As I begin sketching out posts for this blog, I notice that I’m not consistent in my first-person pronoun. Sometimes it’s “I,” other times “we”. There’s a reason for it. My dear friend Antonio not only pulled the house from the clutches of disaster, but is my man on the ground there. He’s usually at the house when I’m in town, and he’s in and out when I’m not. He’s so integral to the place and to its maintenance that I consider him a kind of unofficial co-owner.
A lot of the experiences I have in Abruzzo include Antonio, and I don’t know what I’d do without him. Suffice it to say he’s like a big brother to me now, my only “family” and my only close friend in Italy. That said, I’ll probably poke a lot of fun at him because he just gives me too much good fodder.
Antonio’s a sweet-tempered, lovable, and brilliant guy — scientist, inventor, academic, dreamer. He’s also an absent-minded professor, amateur exasperator, part-time chauvinist, oft-times Dutch uncle, and a Mr. Magoo.
One of our ongoing skirmishes concerns the chaos he creates in the house. He’s too busy pondering bio-renewable energy generators to master the concept of a sock drawer.
(And we’re off…)
Antonio can’t put anything away. He hangs his clothes from backs of chairs and on door handles, wall decor, and radiators; he piles them onto dressers and end tables. He’ll hang shirts and trousers almost anywhere but inside the closet. He’ll lay socks and underwear and t-shirts almost anywhere but inside a drawer.
For that very reason, he can never find anything. I spend a part of most days circling the house to locate a pair of light grey trousers or a Burberry baseball cap. If I don’t find it for him, he buys a new one. And if he can’t find that new one after he’s buried it under 12 other items hanging from his desk chair, he’ll buy another. As it is, he buys socks and underwear practically every time he leaves the house because he can’t find them and so is convinced he doesn’t have them. And so the chaos grows.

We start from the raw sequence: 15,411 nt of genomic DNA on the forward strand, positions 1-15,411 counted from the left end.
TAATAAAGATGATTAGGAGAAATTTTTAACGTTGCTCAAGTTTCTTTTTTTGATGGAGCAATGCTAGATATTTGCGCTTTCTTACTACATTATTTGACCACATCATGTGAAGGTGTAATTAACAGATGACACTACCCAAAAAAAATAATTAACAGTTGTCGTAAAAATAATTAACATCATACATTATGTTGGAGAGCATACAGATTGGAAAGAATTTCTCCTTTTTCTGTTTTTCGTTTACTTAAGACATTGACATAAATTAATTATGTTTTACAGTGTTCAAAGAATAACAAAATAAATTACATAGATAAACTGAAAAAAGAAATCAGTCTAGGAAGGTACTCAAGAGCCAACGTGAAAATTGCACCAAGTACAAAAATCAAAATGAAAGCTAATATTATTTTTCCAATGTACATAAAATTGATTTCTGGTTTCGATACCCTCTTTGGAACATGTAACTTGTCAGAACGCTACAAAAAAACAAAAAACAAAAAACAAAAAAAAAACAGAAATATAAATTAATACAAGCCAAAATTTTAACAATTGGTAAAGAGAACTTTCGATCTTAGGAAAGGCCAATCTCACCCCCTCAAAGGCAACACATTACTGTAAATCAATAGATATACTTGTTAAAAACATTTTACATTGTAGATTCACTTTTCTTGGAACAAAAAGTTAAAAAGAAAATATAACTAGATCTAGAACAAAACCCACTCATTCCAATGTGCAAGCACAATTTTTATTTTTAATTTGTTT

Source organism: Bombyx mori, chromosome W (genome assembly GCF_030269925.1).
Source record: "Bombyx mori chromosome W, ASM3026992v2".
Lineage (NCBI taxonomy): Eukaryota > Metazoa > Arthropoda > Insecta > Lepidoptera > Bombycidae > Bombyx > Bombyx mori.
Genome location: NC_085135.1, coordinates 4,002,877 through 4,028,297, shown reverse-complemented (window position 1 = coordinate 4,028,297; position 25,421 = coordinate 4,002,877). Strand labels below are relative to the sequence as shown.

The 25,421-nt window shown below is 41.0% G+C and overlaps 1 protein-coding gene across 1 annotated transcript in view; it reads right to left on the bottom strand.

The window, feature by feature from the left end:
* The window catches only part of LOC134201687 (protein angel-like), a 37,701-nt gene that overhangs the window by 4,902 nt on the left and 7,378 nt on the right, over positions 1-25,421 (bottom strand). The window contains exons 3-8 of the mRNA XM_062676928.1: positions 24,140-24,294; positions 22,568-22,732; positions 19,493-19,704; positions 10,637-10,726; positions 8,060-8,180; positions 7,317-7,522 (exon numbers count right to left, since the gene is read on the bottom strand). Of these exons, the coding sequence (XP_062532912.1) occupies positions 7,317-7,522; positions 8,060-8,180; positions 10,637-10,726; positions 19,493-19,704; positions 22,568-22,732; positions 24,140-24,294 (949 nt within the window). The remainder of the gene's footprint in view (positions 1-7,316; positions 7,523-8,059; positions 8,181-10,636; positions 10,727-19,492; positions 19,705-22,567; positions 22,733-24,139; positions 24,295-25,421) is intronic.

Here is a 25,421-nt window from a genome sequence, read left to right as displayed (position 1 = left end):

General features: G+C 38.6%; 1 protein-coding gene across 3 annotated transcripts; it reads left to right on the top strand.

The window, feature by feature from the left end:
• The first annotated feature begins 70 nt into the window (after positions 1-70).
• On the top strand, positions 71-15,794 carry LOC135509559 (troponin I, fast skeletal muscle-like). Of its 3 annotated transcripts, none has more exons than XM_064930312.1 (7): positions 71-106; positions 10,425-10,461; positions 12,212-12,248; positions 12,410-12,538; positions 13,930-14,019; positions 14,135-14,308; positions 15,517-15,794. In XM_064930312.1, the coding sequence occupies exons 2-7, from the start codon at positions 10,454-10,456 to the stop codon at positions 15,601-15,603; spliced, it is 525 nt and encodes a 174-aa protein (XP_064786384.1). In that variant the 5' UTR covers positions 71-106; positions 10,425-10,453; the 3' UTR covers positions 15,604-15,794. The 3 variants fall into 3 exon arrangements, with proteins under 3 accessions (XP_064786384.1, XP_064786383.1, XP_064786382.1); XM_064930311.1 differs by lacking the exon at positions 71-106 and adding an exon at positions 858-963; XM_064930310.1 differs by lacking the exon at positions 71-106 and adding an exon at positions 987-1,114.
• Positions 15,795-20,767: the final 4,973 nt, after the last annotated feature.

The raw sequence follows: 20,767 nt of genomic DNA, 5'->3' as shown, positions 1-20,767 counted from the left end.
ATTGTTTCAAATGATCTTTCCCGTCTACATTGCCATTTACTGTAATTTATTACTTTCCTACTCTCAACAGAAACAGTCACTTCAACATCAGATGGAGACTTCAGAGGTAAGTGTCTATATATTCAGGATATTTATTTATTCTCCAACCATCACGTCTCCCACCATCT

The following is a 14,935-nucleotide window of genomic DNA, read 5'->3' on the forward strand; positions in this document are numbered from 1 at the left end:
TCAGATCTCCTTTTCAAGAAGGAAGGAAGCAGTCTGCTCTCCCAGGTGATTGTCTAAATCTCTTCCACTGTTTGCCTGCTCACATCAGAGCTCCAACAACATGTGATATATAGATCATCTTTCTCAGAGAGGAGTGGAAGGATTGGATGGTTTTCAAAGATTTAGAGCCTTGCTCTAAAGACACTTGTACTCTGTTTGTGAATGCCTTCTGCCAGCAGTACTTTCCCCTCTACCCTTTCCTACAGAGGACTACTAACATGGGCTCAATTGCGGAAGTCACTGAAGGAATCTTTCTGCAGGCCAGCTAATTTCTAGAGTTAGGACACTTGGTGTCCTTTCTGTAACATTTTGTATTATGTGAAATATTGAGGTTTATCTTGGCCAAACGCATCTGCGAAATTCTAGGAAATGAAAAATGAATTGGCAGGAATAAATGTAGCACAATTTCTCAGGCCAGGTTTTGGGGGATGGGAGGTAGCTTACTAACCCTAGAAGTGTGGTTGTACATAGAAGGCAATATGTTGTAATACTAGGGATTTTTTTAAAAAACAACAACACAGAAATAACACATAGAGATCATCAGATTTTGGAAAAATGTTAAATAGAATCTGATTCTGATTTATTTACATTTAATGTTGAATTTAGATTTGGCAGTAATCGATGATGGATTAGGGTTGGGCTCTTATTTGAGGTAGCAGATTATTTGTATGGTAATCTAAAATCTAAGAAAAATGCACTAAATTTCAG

Upon entering any given room, I might find plastic bags tossed around that are full of socks, t-shirts, razors, towels, shoe polish, vitamin supplements, tissue boxes, crumpled shirts, caps, and light jackets.
It’s ironic, too, because, like many Italians, his toilette is meticulous. His shoes are always freshly polished, his beard shaved twice daily, his clothing layered in studiedly unstudied fashion. He goes through several costume changes a day. There’s the look for around the house, the look for strolling, the look for going out in the evening, the look for sitting, the look for standing.
I’ve tried time and again to demonstrate the science of putting things away. “Look, Antonio,” I say. “This is your bureau. This is your closet, full of empty hangers.” I open the drawers to show him the spaces inside are real and how easy it is to reach them. I explain that it’s much easier to find tees and socks in drawers designated tees and socks drawers, to find towels in designated towel drawers. He always greets the idea as if it’s news. “Wonderful, thank you,” he’ll say distractedly. He’s not paying the least bit of attention.